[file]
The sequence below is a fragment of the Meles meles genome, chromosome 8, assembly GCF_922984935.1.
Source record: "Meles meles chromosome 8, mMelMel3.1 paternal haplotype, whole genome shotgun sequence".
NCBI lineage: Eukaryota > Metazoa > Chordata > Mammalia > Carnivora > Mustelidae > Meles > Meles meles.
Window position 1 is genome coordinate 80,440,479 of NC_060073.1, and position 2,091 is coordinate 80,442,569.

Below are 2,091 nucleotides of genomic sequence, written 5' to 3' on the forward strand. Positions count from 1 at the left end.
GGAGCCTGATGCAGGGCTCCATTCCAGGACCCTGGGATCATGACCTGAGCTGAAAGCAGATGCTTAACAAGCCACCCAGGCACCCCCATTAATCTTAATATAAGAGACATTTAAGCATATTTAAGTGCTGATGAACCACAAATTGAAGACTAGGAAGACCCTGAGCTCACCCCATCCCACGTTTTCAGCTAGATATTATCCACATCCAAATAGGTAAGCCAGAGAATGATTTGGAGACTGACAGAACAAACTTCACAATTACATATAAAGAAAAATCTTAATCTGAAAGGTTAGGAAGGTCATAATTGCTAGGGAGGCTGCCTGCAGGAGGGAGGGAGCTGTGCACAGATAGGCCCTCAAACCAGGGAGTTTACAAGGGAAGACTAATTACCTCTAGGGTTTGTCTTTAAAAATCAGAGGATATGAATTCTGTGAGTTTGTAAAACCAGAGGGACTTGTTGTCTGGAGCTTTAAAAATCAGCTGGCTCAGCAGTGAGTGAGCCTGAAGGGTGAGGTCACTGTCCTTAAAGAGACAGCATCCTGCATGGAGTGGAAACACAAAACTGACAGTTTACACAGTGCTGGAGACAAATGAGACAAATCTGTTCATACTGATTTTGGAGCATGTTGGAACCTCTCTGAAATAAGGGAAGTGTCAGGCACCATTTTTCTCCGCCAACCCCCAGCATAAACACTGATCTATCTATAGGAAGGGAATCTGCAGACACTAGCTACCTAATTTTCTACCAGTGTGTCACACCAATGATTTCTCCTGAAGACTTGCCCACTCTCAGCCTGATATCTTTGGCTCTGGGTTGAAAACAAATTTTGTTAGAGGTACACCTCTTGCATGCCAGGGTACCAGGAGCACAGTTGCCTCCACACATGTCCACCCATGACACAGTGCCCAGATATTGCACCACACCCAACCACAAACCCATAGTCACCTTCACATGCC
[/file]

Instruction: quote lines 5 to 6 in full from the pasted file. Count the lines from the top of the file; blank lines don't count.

Below are 2,091 nucleotides of genomic sequence, written 5' to 3' on the forward strand. Positions count from 1 at the left end.
GGAGCCTGATGCAGGGCTCCATTCCAGGACCCTGGGATCATGACCTGAGCTGAAAGCAGATGCTTAACAAGCCACCCAGGCACCCCCATTAATCTTAATATAAGAGACATTTAAGCATATTTAAGTGCTGATGAACCACAAATTGAAGACTAGGAAGACCCTGAGCTCACCCCATCCCACGTTTTCAGCTAGATATTATCCACATCCAAATAGGTAAGCCAGAGAATGATTTGGAGACTGACAGAACAAACTTCACAATTACATATAAAGAAAAATCTTAATCTGAAAGGTTAGGAAGGTCATAATTGCTAGGGAGGCTGCCTGCAGGAGGGAGGGAGCTGTGCACAGATAGGCCCTCAAACCAGGGAGTTTACAAGGGAAGACTAATTACCTCTAGGGTTTGTCTTTAAAAATCAGAGGATATGAATTCTGTGAGTTTGTAAAACCAGAGGGACTTGTTGTCTGGAGCTTTAAAAATCAGCTGGCTCAGCAGTGAGTGAGCCTGAAGGGTGAGGTCACTGTCCTTAAAGAGACAGCATCCTGCATGGAGTGGAAACACAAAACTGACAGTTTACACAGTGCTGGAGACAAATGAGACAAATCTGTTCATACTGATTTTGGAGCATGTTGGAACCTCTCTGAAATAAGGGAAGTGTCAGGCACCATTTTTCTCCGCCAACCCCCAGCATAAACACTGATCTATCTATAGGAAGGGAATCTGCAGACACTAGCTACCTAATTTTCTACCAGTGTGTCACACCAATGATTTCTCCTGAAGACTTGCCCACTCTCAGCCTGATATCTTTGGCTCTGGGTTGAAAACAAATTTTGTTAGAGGTACACCTCTTGCATGCCAGGGTACCAGGAGCACAGTTGCCTCCACACATGTCCACCCATGACACAGTGCCCAGATATTGCACCACACCCAACCACAAACCCATAGTCACCTTCACATGCC